Dr. Jekyll forced himself to follow a strict rule: He never spoke of his private research on human subjects. He never deigned to read commission guidelines, no longer saw his colleagues socially; he did not smoke cigars or swirl warm brandy in glass bowls while their arguments—their ignorance— pushed him, their questions pressed him (if they only knew!). He could not lose control. Dr. Frankenstein always kept his sources secret, but he was attacked and harassed anyway—a constant nattering on ethics! Sometimes he faltered, wondered if he should get a government grant— but the protocols stopped him of course. People would come, examine the lab; he'd have to write reports, he'd have to tell them where, and how, he got everything. [End Page 69] Such a thought never entered Dr. Moreau's head; he refused to consider it, his island laboratory would not hold inspections; the idea was absurd! He knew if even once he shook hands with government, if even once he appeared as a footnote in their files, the boats would come, to snoop and then complain; he knew their queasy spirits, their narrow minds. Dr. Mengele was a reader; he smiled, indulged his fabled colleagues. But, occasionally, he sneered. They were petty thinkers, their issues, he thought, trivial. Where was the argument? What, after all, were these problems they wrestled? If they were real, they might have answered him: It was easy for you, Josef; everything you needed was given without question. He could say then, Yes! In the real world, we have pure science.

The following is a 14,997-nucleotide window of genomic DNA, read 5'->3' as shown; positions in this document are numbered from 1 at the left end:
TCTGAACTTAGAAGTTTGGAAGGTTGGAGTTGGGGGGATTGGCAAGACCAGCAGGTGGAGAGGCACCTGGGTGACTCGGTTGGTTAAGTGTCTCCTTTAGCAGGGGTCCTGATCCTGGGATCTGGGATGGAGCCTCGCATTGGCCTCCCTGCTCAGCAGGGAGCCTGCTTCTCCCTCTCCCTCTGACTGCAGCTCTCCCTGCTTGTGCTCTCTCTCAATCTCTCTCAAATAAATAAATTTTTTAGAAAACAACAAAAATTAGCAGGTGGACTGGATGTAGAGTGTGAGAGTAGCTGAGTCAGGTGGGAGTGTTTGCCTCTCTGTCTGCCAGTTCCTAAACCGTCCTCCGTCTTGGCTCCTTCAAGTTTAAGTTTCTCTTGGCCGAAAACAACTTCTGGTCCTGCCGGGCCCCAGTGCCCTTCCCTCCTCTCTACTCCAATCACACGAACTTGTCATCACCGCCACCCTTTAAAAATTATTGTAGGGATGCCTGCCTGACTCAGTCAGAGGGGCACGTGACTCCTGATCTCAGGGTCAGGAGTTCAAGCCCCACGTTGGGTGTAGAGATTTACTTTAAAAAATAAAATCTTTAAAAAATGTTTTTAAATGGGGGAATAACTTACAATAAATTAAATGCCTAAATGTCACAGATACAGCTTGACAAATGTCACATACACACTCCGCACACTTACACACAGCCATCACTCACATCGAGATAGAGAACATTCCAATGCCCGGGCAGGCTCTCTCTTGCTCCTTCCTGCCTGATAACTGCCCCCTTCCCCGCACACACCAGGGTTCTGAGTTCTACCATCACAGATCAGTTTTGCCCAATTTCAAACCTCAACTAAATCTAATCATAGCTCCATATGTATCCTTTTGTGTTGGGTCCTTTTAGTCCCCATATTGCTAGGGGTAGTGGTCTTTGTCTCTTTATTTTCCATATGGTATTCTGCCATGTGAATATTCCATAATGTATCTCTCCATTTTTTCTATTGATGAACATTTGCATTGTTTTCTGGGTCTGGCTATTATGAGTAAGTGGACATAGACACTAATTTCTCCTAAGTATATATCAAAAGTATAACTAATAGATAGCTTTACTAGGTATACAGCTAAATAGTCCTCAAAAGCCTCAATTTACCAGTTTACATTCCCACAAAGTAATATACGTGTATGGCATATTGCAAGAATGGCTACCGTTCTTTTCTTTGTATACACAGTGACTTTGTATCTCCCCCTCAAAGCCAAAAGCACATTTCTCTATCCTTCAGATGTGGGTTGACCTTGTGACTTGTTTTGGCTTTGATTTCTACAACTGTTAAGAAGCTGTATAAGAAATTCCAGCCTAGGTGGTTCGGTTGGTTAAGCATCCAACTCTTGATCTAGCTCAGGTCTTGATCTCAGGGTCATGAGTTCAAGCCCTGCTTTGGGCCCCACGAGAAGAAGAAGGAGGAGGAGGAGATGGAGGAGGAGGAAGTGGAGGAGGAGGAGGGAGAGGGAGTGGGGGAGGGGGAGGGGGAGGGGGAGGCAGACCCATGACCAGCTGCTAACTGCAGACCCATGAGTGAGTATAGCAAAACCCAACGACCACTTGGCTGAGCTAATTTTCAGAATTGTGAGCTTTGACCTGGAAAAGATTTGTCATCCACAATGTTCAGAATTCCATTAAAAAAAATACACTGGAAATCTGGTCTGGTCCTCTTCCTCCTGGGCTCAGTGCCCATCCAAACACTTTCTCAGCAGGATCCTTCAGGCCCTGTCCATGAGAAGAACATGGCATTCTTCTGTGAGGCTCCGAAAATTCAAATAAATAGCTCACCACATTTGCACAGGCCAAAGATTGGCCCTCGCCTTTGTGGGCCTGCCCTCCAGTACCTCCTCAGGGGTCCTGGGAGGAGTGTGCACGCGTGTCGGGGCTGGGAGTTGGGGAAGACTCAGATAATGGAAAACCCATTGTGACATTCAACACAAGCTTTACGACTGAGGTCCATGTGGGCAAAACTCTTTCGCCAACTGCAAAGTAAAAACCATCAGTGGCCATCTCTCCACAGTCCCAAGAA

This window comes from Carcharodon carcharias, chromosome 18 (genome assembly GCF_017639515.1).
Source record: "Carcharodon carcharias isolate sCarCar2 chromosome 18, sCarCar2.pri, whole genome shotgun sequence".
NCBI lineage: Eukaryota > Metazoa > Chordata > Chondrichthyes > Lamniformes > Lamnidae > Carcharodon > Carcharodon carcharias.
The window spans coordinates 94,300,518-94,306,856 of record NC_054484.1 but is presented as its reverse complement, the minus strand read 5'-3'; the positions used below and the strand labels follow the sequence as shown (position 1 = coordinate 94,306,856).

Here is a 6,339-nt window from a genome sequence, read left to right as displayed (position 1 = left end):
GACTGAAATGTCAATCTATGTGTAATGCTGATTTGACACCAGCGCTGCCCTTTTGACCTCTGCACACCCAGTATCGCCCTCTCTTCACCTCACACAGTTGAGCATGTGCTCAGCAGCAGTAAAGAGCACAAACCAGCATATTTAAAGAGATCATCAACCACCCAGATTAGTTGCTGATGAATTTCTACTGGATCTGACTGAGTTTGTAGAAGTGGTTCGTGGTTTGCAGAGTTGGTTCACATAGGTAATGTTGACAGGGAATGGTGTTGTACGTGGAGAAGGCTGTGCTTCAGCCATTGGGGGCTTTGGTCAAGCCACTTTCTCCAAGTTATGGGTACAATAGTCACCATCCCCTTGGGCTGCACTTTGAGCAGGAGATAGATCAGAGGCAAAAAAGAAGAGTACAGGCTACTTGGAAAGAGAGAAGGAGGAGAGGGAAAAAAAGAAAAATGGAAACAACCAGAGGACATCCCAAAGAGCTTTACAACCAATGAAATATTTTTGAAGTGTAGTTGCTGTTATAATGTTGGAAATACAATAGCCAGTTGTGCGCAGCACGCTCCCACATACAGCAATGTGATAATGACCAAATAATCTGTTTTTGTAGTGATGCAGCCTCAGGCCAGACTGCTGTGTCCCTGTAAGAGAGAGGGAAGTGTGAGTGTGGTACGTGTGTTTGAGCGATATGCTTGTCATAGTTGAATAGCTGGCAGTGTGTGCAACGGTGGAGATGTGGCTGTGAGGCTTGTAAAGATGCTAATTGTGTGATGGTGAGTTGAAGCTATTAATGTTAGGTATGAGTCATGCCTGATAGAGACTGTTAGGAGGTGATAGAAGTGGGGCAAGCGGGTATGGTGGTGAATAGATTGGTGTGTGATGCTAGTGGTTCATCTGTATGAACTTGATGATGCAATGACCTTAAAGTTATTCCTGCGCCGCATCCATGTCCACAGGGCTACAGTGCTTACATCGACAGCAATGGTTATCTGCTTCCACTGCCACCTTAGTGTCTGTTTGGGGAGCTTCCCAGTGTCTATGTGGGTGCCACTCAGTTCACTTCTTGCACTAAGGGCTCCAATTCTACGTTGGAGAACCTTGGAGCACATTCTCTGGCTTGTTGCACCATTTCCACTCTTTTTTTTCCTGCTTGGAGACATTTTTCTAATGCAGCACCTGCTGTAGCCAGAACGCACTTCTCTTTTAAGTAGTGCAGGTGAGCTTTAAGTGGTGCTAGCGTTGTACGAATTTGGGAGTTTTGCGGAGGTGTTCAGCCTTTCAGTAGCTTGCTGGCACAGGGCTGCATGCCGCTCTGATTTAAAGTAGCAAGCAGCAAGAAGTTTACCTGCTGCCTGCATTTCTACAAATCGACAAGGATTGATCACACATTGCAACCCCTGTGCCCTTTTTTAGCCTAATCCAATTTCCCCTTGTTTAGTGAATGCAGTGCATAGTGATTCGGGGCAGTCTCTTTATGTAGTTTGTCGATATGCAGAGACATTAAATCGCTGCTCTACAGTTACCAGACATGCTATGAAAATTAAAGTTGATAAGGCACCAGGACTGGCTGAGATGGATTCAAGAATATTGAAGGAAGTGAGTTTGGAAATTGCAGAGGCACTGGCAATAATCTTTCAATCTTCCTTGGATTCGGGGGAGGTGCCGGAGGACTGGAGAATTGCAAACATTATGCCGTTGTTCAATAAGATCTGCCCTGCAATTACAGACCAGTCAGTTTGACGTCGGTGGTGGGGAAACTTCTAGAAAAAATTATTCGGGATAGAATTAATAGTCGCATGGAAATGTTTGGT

Judith Arcana

Judith Arcana is a Jewish anarchist feminist witch and writer. Her many political, literary, and spiritual influences include Emma Goldman, Grace Paley and Starhawk. Judith's work is forthcoming soon in Poetica, BuffaloCarp, Women's Lives and Big Water. Her newest book is reviewed in this issue: What if your mother (Chicory Blue Press, 2005) is a collection of poems and monologues about motherhood; the focus is on issues that are rarely examined with the necessary complexity: abortion, adoption, biotechnology, et al.

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Archived 2012
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